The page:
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How do you write a regex to match if any two words are present in a string, in any order?

Ie, I'm trying to write a regex that would find any string with "reset" and "password" in it, case insenstive. So, these should match:

  • Reset password
  • Password reset
  • You reset your password
  • Your password reset request
  • Your password has been reset

And these should not match

  • password
  • reset
  • password changed
  • account reset

The closest I got was: /(password|reset)/, but that finds every case, and when I tried (password|reset){2} it didn't match any. Testing this out on rubular.

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5 Answers 5

up vote 6 down vote accepted

You can try

(password.*reset|reset.*password)
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Perfect, that works. 7 minutes until SO will let me accept :) –  Andrew Dec 6 '12 at 16:06
    
Glad I helped you :) –  alestanis Dec 6 '12 at 16:08
    
I'd say something like (\bpassword\b.*\breset\b)|(\breset\b.*\bpassword\b), so that 'reset' would be expected after a word break, and e.g. 'preset' won't match. –  9000 Dec 6 '12 at 16:08
    
@9000 your example won't match password reset, you're missing some ? but you've got a good point –  alestanis Dec 6 '12 at 16:10
2  
1. This will incorrectly match strings that include passwordderivebytes or areset. 2. This will incorrectly not match PASSWORD. –  sawa Dec 6 '12 at 16:36

With zero-width positive look-ahead assertion, you can write it as following forms:

/(?=.*\breset\b)(?=.*\bpassword\b)/i

After the first assertion is processed, its matching position is not changed and is still the beginning of the string. After then, ruby processes the second assertion.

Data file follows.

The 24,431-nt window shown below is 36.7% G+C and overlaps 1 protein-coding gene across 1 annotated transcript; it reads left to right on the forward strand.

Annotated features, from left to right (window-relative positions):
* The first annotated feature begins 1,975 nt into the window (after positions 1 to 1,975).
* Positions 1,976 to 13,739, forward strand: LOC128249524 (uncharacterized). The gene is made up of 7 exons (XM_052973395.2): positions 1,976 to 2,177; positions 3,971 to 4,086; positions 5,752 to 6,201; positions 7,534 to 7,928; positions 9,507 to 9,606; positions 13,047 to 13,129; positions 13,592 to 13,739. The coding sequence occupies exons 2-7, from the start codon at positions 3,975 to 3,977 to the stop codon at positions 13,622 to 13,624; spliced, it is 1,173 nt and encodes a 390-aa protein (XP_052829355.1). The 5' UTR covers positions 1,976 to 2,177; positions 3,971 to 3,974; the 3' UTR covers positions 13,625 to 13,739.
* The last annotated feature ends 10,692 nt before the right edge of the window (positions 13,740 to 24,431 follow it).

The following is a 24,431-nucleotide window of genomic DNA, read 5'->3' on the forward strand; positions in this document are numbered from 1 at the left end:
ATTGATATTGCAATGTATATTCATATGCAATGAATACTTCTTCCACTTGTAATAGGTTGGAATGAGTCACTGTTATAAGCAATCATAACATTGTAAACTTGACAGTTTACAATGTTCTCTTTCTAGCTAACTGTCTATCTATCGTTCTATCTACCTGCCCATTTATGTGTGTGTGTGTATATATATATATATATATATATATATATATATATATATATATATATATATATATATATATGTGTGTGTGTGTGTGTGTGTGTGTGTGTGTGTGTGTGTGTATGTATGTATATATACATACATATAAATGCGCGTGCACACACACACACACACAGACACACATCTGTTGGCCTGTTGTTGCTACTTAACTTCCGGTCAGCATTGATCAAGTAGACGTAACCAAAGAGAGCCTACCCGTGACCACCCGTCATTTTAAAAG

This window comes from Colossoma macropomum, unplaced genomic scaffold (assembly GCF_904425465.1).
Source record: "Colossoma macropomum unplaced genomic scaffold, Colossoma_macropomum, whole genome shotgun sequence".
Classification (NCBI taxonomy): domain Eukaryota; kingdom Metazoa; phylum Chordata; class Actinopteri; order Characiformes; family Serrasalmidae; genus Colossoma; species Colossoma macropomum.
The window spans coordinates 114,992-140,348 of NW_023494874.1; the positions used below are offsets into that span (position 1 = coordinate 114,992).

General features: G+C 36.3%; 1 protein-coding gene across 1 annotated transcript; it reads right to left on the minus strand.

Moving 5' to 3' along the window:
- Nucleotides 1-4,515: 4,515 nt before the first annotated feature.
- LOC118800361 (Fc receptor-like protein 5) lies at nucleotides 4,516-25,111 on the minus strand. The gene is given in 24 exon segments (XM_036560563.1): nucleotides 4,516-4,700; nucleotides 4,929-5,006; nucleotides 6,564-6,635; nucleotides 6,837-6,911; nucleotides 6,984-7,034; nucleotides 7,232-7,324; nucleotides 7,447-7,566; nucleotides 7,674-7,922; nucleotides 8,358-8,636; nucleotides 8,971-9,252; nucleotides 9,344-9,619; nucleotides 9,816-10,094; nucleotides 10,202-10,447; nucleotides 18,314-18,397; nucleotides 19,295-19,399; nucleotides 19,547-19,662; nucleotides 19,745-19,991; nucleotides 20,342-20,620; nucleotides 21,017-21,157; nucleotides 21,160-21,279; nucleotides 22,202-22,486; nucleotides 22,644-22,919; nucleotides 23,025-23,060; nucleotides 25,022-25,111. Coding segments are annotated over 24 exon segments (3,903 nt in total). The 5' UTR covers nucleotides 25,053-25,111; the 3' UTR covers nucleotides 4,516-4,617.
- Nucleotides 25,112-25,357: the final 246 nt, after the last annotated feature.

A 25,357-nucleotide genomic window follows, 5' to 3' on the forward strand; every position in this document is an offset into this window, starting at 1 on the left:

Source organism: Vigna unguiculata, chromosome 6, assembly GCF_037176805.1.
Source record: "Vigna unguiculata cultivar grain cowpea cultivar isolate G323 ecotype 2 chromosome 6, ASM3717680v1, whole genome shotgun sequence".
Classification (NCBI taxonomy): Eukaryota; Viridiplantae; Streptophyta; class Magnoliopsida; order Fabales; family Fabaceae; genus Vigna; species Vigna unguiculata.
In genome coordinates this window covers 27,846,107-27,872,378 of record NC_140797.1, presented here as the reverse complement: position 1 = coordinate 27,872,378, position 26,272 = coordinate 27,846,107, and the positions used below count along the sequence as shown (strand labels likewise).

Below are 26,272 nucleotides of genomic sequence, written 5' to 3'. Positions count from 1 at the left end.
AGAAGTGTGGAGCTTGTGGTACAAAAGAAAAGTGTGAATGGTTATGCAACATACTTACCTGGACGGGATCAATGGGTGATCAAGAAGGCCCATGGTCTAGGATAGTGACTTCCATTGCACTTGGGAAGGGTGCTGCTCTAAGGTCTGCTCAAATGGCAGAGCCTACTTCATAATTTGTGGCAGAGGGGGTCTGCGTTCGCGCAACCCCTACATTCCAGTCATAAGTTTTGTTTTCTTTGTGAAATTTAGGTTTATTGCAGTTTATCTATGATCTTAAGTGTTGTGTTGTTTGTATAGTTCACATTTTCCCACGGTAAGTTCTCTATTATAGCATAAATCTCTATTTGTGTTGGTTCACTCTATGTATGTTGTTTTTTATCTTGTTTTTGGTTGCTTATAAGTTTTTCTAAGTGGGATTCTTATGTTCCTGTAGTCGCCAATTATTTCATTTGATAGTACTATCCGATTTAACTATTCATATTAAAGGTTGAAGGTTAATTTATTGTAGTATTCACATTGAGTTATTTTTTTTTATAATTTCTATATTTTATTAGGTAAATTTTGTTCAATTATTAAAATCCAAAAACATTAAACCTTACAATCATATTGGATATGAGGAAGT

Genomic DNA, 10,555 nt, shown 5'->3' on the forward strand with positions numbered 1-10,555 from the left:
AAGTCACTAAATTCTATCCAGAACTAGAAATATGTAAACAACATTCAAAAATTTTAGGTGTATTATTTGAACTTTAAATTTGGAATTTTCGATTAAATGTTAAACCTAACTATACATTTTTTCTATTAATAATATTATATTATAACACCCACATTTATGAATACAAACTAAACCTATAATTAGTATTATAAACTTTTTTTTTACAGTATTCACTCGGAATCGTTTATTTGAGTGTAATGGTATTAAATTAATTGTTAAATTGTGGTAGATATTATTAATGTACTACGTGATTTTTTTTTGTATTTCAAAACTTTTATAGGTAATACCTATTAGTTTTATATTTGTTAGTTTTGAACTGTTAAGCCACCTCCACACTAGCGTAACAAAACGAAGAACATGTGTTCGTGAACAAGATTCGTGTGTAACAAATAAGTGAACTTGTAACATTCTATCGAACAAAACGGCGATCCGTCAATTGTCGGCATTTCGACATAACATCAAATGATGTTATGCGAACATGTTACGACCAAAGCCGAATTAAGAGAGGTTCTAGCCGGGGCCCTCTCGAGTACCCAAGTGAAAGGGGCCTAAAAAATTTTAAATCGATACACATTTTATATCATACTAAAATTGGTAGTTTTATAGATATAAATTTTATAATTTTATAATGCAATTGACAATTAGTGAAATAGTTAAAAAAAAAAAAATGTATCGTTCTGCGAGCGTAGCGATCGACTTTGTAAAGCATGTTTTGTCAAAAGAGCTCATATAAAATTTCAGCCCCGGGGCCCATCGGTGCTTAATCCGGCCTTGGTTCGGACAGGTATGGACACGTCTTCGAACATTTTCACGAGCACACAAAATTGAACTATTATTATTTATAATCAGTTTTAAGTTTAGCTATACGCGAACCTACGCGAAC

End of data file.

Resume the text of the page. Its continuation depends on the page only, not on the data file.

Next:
Note that the second part is not always necessary in assertion form in this case. following code works just as you intended.

/(?=.*\breset\b).*\bpassword\b/i
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I think it is more elegant to not insist in doing it with one regex, but do two:

string =~ /\bpassword\b/i and string =~ /\breset\b/i
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+1 to @alestanis and @sawa for the regex, but wouldn't it make intent clearer if you went with a simple include?, e.g

(str.downcase.include? 'password') && (str.downcase.include? 'reset')

My $0.02

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1  
I agree regexp may not be the best answer here, but note that the two include tests can fail in a subtle way in the more general case if the two words overlap. If the words were 'password' and 'surpass', this test would answer true for str containing 'surpassword'. –  dbenhur Dec 6 '12 at 19:10
    
My criticism point 1 to alestanis applies here too. –  sawa Dec 6 '12 at 19:26

A more general solution for an arbitrary number of words:

def match_all? str, words
  words.all? {|w| str =~ /\b#{ Regexp.quote w }\b/i }
end

match_all? 'Your password reset request', %w{password reset}
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